Steven M. was returned to West Virginia and placed at Pressley Ridge's White Oak School, a
community-based residential treatment program.See
footnote 7 7 By dispositional order entered on February 27, 1997, Steven
M. was released from Pressley Ridge White Oak School, placed on probation and returned to
On March 26, 1997, Steven M.'s mother filed a second juvenile petition against him. The second petition charged Steven M. with four counts of fraudulent use of a telephone.See footnote 8 8 A probation revocation hearing and a hearing on the new charges were held jointly on April 4, 1997. At the hearing, the court was presented with a plea agreement involving disposition of the probation revocation charge along with the new charges relating to the fraudulent use of a telephone. The parties agreed to a modification of the disposition of the 1996 case, and additionally agreed to a one year improvement period on the 1997 charges. The parties further agreed that Steven M. would be placed at NHTC to complete its program. The court accepted the plea agreement. Accordingly, the joint dispositional order sentenced Steven M. to one year at the Industrial Home for Youth, suspended his industrial home sentence and placed him on probation for two years on the condition that he complete the program at NHTC.See footnote 9 9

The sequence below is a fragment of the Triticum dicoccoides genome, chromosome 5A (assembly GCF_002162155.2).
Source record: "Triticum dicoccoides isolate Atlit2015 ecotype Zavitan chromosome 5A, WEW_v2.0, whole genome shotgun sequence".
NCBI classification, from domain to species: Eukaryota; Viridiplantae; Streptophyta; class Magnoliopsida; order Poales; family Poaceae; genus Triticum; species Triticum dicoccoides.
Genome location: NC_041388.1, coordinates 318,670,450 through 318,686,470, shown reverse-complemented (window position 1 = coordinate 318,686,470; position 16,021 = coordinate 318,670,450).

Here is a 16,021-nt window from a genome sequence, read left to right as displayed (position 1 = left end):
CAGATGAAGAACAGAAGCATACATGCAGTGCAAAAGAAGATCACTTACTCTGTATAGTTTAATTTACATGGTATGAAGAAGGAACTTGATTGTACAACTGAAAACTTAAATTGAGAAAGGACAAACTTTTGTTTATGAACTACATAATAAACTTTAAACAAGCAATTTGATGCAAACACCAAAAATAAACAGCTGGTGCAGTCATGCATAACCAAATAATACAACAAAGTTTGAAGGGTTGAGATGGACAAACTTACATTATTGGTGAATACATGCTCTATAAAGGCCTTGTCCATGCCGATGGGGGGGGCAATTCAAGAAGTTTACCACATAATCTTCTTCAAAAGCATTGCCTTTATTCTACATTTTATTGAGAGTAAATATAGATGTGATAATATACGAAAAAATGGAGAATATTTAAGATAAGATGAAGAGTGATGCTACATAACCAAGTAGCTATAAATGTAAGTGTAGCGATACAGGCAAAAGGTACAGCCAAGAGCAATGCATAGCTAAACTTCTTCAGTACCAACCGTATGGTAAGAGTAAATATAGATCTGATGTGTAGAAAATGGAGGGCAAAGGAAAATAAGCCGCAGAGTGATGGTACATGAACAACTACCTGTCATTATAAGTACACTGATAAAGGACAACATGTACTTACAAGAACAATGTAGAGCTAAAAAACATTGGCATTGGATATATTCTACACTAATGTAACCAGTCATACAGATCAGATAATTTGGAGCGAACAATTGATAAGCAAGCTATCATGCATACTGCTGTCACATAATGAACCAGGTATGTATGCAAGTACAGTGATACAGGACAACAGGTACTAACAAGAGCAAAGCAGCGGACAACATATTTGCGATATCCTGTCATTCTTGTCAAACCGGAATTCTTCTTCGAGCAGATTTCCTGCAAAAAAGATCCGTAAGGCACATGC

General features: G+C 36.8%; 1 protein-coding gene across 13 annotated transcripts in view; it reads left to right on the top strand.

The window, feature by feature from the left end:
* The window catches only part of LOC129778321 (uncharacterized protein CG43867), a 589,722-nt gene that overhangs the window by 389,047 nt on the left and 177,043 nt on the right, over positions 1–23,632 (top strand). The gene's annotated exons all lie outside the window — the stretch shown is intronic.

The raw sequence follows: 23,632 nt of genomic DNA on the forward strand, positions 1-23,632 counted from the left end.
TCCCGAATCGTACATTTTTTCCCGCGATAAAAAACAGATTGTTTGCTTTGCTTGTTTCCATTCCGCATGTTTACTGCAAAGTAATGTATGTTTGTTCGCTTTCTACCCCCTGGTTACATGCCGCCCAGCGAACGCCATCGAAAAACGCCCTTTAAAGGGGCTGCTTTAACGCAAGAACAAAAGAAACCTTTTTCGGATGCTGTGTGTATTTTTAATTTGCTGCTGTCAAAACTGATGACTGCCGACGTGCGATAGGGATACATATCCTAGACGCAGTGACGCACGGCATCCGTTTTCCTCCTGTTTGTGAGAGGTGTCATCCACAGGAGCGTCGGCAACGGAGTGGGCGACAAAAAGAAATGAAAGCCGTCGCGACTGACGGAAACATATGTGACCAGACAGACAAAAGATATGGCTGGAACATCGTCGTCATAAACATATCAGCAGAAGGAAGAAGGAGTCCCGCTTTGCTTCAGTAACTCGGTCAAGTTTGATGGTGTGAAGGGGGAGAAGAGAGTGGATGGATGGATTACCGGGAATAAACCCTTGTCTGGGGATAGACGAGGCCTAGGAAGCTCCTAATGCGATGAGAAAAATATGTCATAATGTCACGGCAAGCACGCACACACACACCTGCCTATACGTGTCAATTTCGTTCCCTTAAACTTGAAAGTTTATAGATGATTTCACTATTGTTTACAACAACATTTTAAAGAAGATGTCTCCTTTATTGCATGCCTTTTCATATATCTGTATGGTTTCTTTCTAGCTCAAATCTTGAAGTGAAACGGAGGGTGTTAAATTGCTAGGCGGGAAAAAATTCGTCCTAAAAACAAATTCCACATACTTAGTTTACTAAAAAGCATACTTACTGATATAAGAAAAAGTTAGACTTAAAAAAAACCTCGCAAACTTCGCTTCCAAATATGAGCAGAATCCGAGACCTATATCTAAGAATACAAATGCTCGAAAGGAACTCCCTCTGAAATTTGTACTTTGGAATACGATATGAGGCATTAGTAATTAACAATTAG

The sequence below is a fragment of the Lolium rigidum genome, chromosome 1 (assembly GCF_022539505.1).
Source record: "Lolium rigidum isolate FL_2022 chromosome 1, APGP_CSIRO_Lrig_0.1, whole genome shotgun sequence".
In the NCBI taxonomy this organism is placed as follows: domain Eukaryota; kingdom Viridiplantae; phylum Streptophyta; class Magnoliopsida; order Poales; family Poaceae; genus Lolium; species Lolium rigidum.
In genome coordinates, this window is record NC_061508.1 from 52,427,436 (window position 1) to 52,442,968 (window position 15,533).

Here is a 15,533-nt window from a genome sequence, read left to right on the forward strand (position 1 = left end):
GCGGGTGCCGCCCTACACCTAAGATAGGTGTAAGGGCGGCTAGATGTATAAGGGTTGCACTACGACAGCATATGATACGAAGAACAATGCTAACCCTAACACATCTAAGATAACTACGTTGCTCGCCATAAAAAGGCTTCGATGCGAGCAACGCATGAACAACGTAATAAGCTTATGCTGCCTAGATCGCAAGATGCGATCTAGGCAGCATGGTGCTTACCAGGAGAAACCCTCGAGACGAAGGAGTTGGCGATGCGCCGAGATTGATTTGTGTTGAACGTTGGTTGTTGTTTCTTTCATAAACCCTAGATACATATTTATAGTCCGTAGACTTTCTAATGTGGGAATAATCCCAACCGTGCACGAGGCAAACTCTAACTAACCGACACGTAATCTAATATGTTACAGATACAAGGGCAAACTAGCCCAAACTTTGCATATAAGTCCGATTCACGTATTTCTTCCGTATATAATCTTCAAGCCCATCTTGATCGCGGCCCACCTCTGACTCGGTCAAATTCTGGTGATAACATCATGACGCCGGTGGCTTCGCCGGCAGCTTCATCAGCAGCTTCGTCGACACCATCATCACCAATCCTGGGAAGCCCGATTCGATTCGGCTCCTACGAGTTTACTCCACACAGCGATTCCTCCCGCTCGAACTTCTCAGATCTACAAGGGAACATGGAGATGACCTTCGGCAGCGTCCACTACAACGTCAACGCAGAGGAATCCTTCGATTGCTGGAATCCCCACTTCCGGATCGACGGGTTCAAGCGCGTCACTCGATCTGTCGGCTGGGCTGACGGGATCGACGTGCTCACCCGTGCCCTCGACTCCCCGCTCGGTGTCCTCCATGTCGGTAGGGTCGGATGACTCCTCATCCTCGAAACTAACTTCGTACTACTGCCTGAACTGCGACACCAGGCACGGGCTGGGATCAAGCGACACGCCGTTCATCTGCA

On June 30, 1998, Steven M. invoked the original jurisdiction of this Court seeking a writ of habeas corpus against DHHR and NHTC, challenging his confinement at NHTC. Steven M. further sought a writ of prohibition against Judge Merrifield. On July 1, 1998, this Court ordered Steven M. released from NHTC and returned to his mother.
A. Habeas Corpus